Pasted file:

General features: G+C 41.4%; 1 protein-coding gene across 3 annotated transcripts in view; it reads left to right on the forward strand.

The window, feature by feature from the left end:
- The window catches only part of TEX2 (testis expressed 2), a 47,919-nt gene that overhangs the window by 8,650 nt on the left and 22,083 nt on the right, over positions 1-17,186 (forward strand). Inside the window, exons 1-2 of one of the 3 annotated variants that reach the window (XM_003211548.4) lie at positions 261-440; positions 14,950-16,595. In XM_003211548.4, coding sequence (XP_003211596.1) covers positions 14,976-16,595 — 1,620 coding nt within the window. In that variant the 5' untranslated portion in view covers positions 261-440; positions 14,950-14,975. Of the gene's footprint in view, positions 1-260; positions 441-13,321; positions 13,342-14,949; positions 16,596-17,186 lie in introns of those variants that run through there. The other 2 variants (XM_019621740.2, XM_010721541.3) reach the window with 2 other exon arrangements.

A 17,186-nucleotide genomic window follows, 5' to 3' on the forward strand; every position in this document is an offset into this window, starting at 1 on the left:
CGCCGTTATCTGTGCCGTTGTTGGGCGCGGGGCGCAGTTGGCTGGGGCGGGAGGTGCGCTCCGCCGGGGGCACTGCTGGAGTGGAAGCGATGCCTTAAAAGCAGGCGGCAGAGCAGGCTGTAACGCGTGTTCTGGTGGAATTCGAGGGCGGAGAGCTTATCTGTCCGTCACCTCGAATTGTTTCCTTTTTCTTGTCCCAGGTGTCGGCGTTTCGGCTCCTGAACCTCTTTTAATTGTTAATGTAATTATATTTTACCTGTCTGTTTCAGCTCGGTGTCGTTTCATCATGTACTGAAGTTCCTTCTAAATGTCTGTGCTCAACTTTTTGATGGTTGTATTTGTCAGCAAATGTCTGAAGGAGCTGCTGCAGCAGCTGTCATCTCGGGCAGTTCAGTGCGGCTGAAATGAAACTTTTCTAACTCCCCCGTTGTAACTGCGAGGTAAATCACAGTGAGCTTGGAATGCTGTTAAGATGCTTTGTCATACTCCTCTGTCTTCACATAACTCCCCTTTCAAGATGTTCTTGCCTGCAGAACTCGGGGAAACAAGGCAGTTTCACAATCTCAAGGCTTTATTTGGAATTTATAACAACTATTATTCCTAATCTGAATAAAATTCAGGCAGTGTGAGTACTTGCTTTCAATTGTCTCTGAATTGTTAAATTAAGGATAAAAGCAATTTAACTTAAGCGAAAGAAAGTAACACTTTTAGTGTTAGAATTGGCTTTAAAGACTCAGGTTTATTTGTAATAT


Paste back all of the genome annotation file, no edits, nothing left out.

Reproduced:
General features: G+C 41.4%; 1 protein-coding gene across 3 annotated transcripts in view; it reads left to right on the forward strand.

The window, feature by feature from the left end:
- The window catches only part of TEX2 (testis expressed 2), a 47,919-nt gene that overhangs the window by 8,650 nt on the left and 22,083 nt on the right, over positions 1-17,186 (forward strand). Inside the window, exons 1-2 of one of the 3 annotated variants that reach the window (XM_003211548.4) lie at positions 261-440; positions 14,950-16,595. In XM_003211548.4, coding sequence (XP_003211596.1) covers positions 14,976-16,595 — 1,620 coding nt within the window. In that variant the 5' untranslated portion in view covers positions 261-440; positions 14,950-14,975. Of the gene's footprint in view, positions 1-260; positions 441-13,321; positions 13,342-14,949; positions 16,596-17,186 lie in introns of those variants that run through there. The other 2 variants (XM_019621740.2, XM_010721541.3) reach the window with 2 other exon arrangements.

A 17,186-nucleotide genomic window follows, 5' to 3' on the forward strand; every position in this document is an offset into this window, starting at 1 on the left:
CGCCGTTATCTGTGCCGTTGTTGGGCGCGGGGCGCAGTTGGCTGGGGCGGGAGGTGCGCTCCGCCGGGGGCACTGCTGGAGTGGAAGCGATGCCTTAAAAGCAGGCGGCAGAGCAGGCTGTAACGCGTGTTCTGGTGGAATTCGAGGGCGGAGAGCTTATCTGTCCGTCACCTCGAATTGTTTCCTTTTTCTTGTCCCAGGTGTCGGCGTTTCGGCTCCTGAACCTCTTTTAATTGTTAATGTAATTATATTTTACCTGTCTGTTTCAGCTCGGTGTCGTTTCATCATGTACTGAAGTTCCTTCTAAATGTCTGTGCTCAACTTTTTGATGGTTGTATTTGTCAGCAAATGTCTGAAGGAGCTGCTGCAGCAGCTGTCATCTCGGGCAGTTCAGTGCGGCTGAAATGAAACTTTTCTAACTCCCCCGTTGTAACTGCGAGGTAAATCACAGTGAGCTTGGAATGCTGTTAAGATGCTTTGTCATACTCCTCTGTCTTCACATAACTCCCCTTTCAAGATGTTCTTGCCTGCAGAACTCGGGGAAACAAGGCAGTTTCACAATCTCAAGGCTTTATTTGGAATTTATAACAACTATTATTCCTAATCTGAATAAAATTCAGGCAGTGTGAGTACTTGCTTTCAATTGTCTCTGAATTGTTAAATTAAGGATAAAAGCAATTTAACTTAAGCGAAAGAAAGTAACACTTTTAGTGTTAGAATTGGCTTTAAAGACTCAGGTTTATTTGTAATAT